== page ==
There is a fundamental difference between the taxation of income derived from illegal activities, such as that permitted by the Internal Revenue Code, and the state drug taxes. The taxation of illegal activities does not normally create self-incrimination problems. Taxpayers may report illegal gains as “miscellaneous income” on their federal income tax returns without detailing the nature of the source. In contrast, any assessment under the drug tax statutes necessarily assumes criminal activity.

Additionally, the underlying purpose of taxing income is to produce revenue. It is appropriate to tax illegally produced income because the law abiding taxpayers should not bear the revenue burden alone. On the other hand, the drug tax statutes have the underlying purposes not only of producing revenue, but also of retribution and deterrence, objectives traditionally pursued by criminal statutes. The government should be required to pursue these objectives through the criminal justice system, accepting the constitutionally mandated requirement of proving its own case. If it chooses, instead, to abdicate this requirement by a cynical use of the civil law system, at the very least, the rights of defendants must be protected by application of the full spectrum of constitutional guarantees, including the privilege against self-incrimination.

Part I of this Article describes the various taxing mechanisms adopted by the states.

Part II discusses the applicability of constitutional guarantees to the state drug tax proceedings. The fact that state proceedings are involved presents few barriers to applicability and poses few analytic problems. On the other hand, the fact that the proceedings are nominally civil poses significant applicability and analytical problems. The Supreme Court has recently formulated a two-line approach to the applicability issue. Under this two-line approach, constitutional guarantees should apply to the drug tax proceedings.

Part III focuses more specifically on the applicability of the privilege against self-incrimination in the drug tax proceedings, addressing the distinct self-incrimination issues which arise at four separate stages of the proceedings.

Part IV concludes that the drug tax statutes, while offering an efficient alternative to criminal law sanctions, intolerably deprive individuals of their constitutionally guaranteed privilege against self-incrimination.

[. . .]

While civil taxes on drugs may provide a convenient law enforcement tool, they do so at the expense of the privilege against self-incrimination. That the illegal sale and use of controlled substances are serious societal problems cannot be questioned. Moreover, the criminal justice system has not adequately addressed these problems. The fact that the Constitution makes enforcement of the criminal provisions inconvenient does not entitle the states to take a more convenient, but constitutionally suspect route.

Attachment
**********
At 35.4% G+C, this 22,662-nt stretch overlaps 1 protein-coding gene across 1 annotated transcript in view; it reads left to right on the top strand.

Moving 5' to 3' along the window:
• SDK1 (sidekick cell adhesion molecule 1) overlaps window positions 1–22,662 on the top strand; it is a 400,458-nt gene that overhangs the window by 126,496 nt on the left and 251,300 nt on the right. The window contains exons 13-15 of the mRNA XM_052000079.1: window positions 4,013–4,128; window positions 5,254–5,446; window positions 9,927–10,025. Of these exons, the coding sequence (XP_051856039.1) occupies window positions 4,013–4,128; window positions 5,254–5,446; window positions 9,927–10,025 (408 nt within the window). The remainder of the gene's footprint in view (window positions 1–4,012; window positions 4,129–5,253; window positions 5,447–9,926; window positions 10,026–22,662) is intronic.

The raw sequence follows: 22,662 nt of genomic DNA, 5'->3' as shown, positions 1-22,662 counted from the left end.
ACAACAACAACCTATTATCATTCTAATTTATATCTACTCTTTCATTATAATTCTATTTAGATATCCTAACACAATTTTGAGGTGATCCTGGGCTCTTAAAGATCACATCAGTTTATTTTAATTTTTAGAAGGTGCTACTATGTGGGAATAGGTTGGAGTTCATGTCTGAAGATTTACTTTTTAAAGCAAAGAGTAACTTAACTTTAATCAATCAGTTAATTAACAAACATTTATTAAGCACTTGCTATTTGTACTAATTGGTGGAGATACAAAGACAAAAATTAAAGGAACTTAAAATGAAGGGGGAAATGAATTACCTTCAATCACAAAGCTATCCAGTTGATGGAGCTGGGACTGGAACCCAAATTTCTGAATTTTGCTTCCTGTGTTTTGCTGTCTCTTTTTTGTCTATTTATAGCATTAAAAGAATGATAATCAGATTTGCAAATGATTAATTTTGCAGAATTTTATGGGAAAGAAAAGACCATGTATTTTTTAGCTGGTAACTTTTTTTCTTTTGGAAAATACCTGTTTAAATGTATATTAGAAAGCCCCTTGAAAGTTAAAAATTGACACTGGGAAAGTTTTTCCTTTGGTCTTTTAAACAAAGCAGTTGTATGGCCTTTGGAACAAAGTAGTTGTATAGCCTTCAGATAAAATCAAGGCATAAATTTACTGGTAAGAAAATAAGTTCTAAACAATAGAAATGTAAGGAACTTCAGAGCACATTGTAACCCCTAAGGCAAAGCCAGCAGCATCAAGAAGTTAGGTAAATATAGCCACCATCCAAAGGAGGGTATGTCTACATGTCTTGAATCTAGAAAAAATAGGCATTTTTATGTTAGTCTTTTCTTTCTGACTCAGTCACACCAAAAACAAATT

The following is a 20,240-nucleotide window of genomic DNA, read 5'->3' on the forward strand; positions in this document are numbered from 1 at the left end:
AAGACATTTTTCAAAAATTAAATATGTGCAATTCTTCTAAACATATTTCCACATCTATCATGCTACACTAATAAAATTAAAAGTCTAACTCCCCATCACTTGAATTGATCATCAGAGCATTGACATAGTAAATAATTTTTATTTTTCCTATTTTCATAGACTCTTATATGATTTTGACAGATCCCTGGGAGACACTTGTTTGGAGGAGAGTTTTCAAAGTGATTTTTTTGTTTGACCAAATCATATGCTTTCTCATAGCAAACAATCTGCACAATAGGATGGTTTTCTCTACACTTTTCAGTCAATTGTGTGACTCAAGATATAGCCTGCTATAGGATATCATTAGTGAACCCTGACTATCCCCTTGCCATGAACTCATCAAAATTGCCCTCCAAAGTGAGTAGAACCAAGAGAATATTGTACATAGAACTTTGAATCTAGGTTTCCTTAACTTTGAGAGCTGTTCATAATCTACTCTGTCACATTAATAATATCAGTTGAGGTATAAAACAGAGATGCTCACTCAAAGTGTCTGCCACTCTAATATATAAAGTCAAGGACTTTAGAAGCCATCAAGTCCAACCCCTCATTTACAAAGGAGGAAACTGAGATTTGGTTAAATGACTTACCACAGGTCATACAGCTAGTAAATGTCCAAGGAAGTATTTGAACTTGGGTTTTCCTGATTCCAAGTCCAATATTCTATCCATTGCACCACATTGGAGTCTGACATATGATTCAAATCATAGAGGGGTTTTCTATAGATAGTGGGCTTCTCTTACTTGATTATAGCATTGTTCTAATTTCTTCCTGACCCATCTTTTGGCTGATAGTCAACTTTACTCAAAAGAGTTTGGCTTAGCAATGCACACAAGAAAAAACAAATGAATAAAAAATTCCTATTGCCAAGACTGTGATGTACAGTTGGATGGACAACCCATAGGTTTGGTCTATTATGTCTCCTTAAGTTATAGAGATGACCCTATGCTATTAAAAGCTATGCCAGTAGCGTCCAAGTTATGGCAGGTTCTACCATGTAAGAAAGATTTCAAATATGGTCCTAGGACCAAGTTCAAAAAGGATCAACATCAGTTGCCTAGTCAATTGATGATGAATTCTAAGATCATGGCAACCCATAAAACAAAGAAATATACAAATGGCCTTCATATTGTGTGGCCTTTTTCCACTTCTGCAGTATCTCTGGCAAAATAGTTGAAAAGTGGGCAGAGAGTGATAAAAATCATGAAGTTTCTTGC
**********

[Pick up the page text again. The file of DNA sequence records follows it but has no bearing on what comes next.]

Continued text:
This guarantee against testimonial compulsion, like other provisions of the Bill of Rights, “was added to the original Constitution in the conviction that too high a price may be paid even for the unhampered enforcement of the criminal law and that, in its attainment, other social objects of a free society should not be sacrificed.” This provision of the Amendment must be accorded liberal construction in favor of the right it was intended to secure.

Undoubtedly, there are those who argue that imposition of taxes and penalties is not a sufficiently serious sanction to justify an extension of the self-incrimination privilege. Setting aside the criminal penalties appended to the civil penalties, and the complications arising from the intertwining of civil and criminal proceedings, this justification is simply not satisfactory.

It may be that it is the obnoxious thing in its mildest and least repulsive form; but illegitimate and unconstitutional practices get their first footing in that way, namely, by silent approaches and slight deviations from legal modes of procedure. This can only be obviated by adhering to the rule that constitutional provisions for the security of person and property should be liberally construed. A close and literal construction deprives them of half their efficacy, and leads to gradual depreciation of the right, as if it consisted more in sound than in substance.

The preservation of the privilege against self-incrimination requires a full extension of this fundamental right to nominally civil drug tax proceedings. 

Associate Professor of Law, William Mitchell College of Law. B.A. 1977, Carleton College; J.D. 1985, University of Minnesota.